At The Roadhouse in Loch Lomond, outlaw country musician Dallas Moore strums on his guitar. The power’s out, but people still showed up to party in the dark. Outside, a generator vibrates the building, providing just enough electricity to power a few lights and his sound equipment.  Anna, the bartender, and Jenny, co-owner and manager of the Roadhouse, run around with headlamps around their necks, giving them just enough light to mix drinks. 

A few miles away, the Kincade Fire continues to grow.

People laugh and smile, listening to the music.  It’s been a good evening. A fifth of Jim Beam sits half-empty next to a couple of beers on the stage. Dallas pours himself another shot, takes a sip, then pulls a long swig from his beer.

“You know, I’m just high and drunk enough to play this song,” he says, as he picks a few notes out, then launches into a version of Mozart’s “Fur Elise.”  His fingers slide up and down the fretboard.  The piece increases in speed, then shifts. 

“Some men call me Abel,” he sings, “Some may call me Cain.”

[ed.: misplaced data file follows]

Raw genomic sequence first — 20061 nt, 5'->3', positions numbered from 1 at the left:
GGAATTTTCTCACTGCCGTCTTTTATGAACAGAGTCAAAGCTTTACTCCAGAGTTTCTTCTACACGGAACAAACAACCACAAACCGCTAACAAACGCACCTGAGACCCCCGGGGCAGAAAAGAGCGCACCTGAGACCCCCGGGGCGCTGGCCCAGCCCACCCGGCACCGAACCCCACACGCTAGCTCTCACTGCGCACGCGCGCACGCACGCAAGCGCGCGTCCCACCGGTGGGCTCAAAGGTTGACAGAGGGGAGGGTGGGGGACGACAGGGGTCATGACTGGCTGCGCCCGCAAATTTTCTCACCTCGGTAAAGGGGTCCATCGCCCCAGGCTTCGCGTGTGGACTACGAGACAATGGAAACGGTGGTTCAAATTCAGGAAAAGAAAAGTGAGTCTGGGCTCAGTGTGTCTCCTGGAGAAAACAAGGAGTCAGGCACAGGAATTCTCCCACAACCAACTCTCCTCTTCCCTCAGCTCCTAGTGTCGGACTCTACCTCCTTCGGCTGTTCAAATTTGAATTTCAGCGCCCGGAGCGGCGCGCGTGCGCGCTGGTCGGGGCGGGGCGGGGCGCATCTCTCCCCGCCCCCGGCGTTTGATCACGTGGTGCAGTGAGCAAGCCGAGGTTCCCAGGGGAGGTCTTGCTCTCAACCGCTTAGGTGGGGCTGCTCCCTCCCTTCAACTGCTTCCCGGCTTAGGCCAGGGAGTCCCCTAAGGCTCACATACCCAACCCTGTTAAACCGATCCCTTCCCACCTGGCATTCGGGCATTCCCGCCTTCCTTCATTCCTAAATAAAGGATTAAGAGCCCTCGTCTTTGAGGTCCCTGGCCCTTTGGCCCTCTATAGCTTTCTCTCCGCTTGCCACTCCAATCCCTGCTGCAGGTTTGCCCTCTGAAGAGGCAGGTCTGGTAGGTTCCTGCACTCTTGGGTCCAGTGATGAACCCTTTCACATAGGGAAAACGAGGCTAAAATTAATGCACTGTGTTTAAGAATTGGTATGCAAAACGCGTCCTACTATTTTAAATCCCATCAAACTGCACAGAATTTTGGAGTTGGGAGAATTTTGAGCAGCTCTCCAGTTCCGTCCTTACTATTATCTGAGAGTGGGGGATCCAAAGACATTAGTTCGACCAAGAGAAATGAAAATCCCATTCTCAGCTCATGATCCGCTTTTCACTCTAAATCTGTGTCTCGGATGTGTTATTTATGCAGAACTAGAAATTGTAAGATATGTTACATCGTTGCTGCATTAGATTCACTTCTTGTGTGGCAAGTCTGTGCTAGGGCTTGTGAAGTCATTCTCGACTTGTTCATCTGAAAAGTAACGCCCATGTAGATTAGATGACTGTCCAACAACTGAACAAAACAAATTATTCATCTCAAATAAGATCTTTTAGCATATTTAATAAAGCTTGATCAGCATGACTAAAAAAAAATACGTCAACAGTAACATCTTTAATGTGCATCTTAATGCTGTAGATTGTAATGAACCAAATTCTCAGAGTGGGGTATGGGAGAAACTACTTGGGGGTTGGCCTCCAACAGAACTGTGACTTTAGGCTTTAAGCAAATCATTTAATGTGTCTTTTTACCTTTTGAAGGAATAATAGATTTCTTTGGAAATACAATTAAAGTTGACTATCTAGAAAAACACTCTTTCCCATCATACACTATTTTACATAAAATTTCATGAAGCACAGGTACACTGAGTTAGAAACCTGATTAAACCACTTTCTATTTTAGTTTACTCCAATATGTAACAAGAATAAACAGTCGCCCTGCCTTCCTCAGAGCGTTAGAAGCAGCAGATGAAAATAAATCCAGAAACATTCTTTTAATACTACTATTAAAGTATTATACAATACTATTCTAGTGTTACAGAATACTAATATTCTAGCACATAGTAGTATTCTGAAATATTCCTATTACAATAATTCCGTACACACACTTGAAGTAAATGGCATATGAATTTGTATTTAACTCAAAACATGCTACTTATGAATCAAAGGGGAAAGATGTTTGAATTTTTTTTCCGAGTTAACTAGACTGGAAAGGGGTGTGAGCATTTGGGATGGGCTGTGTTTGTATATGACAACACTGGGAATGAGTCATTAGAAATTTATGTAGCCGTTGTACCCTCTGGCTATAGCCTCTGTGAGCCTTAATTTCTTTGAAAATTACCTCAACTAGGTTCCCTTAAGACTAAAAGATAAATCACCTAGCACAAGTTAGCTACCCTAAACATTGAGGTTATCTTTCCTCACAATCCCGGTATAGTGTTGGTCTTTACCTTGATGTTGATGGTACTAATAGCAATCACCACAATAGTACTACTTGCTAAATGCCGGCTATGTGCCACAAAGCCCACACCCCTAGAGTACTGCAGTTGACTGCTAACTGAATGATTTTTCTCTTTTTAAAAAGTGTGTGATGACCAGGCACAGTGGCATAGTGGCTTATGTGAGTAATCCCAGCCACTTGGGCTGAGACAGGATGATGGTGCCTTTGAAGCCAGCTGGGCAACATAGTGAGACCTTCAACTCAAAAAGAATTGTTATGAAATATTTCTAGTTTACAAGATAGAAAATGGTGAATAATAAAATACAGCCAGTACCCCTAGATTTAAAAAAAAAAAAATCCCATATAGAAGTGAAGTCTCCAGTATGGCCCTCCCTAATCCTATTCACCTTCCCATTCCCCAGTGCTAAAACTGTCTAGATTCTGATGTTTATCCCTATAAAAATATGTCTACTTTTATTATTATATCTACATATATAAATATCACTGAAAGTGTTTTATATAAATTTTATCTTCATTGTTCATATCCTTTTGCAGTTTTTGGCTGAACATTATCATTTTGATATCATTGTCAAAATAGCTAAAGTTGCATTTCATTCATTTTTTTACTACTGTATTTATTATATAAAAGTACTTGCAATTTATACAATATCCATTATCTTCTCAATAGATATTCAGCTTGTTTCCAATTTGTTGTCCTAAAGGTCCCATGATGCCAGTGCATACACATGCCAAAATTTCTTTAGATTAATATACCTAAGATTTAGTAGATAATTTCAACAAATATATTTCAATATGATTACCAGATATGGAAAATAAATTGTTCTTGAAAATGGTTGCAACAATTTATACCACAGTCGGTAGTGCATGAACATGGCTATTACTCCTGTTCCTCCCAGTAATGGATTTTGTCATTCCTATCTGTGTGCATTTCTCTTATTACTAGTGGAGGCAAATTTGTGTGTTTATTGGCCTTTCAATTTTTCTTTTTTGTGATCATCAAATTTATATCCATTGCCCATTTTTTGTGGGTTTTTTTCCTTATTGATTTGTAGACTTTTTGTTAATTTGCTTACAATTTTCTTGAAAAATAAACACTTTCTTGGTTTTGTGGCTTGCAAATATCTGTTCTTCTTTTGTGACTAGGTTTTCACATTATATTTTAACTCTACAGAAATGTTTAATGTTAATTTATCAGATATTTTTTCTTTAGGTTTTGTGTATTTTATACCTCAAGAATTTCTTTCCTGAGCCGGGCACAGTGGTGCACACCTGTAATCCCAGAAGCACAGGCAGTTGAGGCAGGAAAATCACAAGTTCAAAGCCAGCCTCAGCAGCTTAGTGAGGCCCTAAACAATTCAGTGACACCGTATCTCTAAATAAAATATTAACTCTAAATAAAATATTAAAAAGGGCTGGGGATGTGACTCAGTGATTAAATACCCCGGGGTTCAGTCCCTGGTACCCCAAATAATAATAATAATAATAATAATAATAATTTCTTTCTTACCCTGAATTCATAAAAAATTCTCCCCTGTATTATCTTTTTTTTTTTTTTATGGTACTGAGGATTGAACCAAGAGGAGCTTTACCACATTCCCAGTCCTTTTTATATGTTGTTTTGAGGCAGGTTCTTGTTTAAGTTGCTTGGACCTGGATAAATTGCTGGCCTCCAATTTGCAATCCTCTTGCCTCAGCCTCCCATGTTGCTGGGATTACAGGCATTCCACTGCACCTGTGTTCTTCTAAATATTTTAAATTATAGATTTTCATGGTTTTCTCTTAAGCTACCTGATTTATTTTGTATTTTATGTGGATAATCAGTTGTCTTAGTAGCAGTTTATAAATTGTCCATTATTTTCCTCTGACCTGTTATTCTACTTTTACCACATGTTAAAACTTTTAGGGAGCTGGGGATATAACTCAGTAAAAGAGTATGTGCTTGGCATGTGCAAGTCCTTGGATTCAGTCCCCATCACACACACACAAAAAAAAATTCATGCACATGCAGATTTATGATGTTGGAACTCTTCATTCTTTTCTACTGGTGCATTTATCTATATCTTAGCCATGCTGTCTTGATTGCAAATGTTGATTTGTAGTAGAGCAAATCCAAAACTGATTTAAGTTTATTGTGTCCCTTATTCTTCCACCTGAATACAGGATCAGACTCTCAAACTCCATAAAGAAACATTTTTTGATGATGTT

The guitar picks up in intensity. “Some may call me sinner, and some may call me saint.”

The crowd around the bar begins to cheer.

When you’ve got nothing to lose, you’ve got nothing to gain,” he sings.  

The piece slows down, then picks again. Soon his fingers move took quickly to see, and as he moves ups the scale, his hands become a blur.

“I’m an outlaw man, yeah,” he sings his heart out. “Outlaw man.”

Then, just as quickly, “Fur Elise” starts up again. He picks the song to a crescendo then strums his way to a finish. 

“Thank you, Loch Lomond,” he says.  “Have y’all a good evening.”

People laugh, say their goodnights, and wander off into the darkness.


The power’s still out.  Wind whips oak leaves and pine needles across the road.